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The Fourth Amendment of the U.S. Constitution prohibits unreasonable “seizures” and thus renders unlawful police use of excessive force. On one hand, this definition is expansive. In the U.S. Supreme Court’s 2021 Term, in Torres v. Madrid, the Court clarified that a “seizure” includes any police application of physical force to the body with intent to restrain. Crucially, Chief Justice Roberts’ majority opinion emphasized that police may seize even when merely laying “the end of a finger” on a layperson’s body. And yet, the Supreme Court’s Fourth Amendment totality-of-the-circumstances reasonableness balancing test is notoriously imprecise—a “factbound morass,” in the famous words of Justice Scalia. Such breadth and imprecision in the Court’s Fourth Amendment jurisprudence create a problem: it under-specifies forms of deleterious police conduct. In particular, while scholarship has explored police firearm use, less research has considered the role of police putting “hands on” a civilian and its potential to escalate toward lethal physical encounters. This is regrettable, given that such a “hands on” scenario occurs millions of times a year. At worst, it has escalated into high-profile police killings in cases like those of George Floyd, Eric Garner, Rayshard Brooks, and Michael Brown. Simply put, when police lay “hands on” laypeople, they may hurt or even kill them. This Article calls this “the problem of physical restraint” and systematically considers this problem in constitutional criminal procedure, law, and policy. As an initial matter, it shows how this problem is inevitable in both reformist and abolitionist agendas. It then shows how judges, policymakers, and police departments alike have overlooked such physical restraint due to legal under-specification, the political economy of policing, and a cultural-historical contingency that includes anti-Asian attitudes. It thus argues for robust intervention—judicial, legislative, and police training—to redress this oversight in pervasive police use of force.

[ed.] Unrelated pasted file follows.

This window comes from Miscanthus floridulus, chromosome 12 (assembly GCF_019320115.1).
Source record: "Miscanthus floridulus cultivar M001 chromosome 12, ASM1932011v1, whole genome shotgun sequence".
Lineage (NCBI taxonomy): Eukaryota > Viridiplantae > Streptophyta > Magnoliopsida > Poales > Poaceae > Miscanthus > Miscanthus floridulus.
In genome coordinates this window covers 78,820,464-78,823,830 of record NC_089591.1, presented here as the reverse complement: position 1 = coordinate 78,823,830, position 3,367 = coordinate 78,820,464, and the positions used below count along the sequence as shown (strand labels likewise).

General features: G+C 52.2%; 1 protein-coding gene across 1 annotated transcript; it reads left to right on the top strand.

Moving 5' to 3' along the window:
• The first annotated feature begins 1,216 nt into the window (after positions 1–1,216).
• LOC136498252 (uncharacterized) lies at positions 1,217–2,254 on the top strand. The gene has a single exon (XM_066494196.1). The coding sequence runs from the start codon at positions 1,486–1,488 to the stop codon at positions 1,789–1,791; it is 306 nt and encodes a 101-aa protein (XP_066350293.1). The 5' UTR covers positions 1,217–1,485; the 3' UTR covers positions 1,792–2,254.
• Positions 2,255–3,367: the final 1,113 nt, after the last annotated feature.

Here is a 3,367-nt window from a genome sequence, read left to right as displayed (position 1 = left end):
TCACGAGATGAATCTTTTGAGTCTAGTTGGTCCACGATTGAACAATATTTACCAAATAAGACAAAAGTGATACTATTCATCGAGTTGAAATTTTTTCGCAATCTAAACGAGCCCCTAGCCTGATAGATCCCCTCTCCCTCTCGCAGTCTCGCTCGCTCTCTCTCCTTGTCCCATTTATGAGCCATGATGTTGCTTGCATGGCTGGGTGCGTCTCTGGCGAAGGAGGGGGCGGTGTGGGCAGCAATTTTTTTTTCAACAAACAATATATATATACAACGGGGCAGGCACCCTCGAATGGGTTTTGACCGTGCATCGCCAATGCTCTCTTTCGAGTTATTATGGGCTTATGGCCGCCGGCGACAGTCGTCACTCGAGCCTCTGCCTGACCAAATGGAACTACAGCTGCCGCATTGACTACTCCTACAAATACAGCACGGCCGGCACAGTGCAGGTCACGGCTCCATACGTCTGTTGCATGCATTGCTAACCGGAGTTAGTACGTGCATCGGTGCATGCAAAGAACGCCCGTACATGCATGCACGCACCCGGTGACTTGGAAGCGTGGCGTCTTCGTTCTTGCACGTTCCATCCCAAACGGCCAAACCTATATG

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27 Feb 2023
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  • Subject
    • Criminal Law

    • Fourth Amendment

    • Law Enforcement and Corrections

    • Race and Ethnicity

  • Journal title
    • Boston College Law Review

  • Volume
    • 64

  • Issue
    • 2

  • Pagination
    • 309-375

  • Date submitted

    27 February 2023

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